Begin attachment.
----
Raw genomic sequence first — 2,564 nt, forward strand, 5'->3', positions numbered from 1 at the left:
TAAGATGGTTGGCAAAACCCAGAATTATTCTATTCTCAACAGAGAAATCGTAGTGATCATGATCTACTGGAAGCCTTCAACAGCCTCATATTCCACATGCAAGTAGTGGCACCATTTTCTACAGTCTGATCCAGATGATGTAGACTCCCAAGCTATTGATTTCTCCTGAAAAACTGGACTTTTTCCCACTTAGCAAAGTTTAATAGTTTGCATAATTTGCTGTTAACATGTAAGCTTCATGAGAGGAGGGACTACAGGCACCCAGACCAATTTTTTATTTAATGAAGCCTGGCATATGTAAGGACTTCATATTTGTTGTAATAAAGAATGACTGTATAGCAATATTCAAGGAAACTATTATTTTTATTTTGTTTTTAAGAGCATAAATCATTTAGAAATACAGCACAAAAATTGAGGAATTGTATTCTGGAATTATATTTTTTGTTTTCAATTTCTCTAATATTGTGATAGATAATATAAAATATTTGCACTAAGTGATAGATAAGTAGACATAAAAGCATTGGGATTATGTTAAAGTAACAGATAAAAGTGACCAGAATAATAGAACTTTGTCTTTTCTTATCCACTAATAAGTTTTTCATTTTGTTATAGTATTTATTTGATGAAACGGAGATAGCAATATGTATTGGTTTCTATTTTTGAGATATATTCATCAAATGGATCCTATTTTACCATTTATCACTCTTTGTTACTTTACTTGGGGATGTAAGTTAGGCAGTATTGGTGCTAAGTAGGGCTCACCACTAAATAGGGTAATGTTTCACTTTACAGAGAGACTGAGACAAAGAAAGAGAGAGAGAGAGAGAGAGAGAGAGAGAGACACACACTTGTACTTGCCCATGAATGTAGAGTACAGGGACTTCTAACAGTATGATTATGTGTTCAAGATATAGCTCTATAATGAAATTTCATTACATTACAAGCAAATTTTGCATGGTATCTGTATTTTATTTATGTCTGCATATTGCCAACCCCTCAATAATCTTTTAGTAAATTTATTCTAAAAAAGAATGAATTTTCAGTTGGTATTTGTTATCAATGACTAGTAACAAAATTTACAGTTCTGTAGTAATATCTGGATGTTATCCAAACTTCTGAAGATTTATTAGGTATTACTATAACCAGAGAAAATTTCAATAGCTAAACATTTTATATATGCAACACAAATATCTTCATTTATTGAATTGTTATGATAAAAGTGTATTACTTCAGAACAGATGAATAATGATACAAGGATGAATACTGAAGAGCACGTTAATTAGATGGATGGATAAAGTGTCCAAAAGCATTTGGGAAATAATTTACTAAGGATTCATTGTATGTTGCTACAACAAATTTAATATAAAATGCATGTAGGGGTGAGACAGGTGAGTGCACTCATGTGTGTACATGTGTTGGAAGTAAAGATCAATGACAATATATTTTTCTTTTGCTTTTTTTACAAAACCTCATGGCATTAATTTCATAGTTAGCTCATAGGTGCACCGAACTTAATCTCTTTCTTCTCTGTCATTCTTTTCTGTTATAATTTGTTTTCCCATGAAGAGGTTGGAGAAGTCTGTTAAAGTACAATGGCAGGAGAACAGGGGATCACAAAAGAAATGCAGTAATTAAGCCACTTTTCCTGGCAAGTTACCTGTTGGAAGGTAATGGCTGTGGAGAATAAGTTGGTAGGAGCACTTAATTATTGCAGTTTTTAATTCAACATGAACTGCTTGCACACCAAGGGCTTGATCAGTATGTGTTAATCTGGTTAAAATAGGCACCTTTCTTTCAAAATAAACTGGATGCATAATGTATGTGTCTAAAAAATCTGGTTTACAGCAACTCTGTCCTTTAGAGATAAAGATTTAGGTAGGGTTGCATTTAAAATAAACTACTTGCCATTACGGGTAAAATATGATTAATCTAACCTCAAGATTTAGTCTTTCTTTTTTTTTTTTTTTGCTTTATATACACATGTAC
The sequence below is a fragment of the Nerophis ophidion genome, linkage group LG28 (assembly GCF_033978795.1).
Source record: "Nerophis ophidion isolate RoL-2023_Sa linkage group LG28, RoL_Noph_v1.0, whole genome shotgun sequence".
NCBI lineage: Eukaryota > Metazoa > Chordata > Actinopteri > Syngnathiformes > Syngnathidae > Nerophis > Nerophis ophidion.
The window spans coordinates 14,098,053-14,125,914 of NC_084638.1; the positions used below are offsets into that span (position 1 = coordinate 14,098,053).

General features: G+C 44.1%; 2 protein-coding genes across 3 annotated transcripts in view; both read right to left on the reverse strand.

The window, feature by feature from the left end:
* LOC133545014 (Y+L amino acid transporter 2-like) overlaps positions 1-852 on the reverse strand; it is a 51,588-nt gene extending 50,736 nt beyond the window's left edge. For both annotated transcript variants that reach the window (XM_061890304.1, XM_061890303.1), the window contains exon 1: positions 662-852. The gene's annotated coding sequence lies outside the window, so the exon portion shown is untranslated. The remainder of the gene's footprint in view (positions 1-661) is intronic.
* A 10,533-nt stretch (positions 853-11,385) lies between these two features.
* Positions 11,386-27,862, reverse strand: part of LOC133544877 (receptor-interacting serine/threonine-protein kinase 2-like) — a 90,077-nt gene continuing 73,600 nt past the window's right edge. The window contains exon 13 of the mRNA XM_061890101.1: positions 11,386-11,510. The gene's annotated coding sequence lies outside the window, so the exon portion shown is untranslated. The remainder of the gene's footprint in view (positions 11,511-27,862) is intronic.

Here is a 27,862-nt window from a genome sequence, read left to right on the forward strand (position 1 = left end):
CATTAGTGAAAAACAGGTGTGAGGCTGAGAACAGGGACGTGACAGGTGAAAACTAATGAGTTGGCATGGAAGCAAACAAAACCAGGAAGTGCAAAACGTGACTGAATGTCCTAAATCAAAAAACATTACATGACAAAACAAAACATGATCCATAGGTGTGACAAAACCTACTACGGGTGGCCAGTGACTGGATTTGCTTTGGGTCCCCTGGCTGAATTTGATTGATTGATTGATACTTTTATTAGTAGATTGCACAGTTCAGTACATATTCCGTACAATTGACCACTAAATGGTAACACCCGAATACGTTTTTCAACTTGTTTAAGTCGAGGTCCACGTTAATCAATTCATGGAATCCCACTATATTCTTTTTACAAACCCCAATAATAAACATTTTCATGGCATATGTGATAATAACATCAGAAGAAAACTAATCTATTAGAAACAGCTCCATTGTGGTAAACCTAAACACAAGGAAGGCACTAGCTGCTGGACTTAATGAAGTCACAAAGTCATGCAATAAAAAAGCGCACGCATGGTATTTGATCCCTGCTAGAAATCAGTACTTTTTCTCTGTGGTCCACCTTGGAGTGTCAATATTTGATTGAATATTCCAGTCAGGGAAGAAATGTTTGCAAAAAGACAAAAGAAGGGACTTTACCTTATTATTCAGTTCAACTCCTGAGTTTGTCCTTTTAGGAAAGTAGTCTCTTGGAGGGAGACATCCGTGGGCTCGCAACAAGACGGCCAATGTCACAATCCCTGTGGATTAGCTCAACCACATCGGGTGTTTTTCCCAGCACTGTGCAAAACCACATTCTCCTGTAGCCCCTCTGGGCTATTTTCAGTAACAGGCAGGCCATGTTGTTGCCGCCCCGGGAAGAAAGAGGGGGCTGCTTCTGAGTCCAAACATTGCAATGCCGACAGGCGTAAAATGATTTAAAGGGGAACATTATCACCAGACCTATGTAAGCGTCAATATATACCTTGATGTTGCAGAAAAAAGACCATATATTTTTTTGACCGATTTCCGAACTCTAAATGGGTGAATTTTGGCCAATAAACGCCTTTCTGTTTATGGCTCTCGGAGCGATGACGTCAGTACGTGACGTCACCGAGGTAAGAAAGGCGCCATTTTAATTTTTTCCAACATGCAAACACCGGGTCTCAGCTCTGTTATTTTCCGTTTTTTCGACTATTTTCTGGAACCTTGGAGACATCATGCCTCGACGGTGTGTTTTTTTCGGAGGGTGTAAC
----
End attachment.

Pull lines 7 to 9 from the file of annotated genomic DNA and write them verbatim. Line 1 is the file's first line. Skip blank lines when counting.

General features: G+C 44.1%; 2 protein-coding genes across 3 annotated transcripts in view; both read right to left on the reverse strand.

The window, feature by feature from the left end:
* LOC133545014 (Y+L amino acid transporter 2-like) overlaps positions 1-852 on the reverse strand; it is a 51,588-nt gene extending 50,736 nt beyond the window's left edge. For both annotated transcript variants that reach the window (XM_061890304.1, XM_061890303.1), the window contains exon 1: positions 662-852. The gene's annotated coding sequence lies outside the window, so the exon portion shown is untranslated. The remainder of the gene's footprint in view (positions 1-661) is intronic.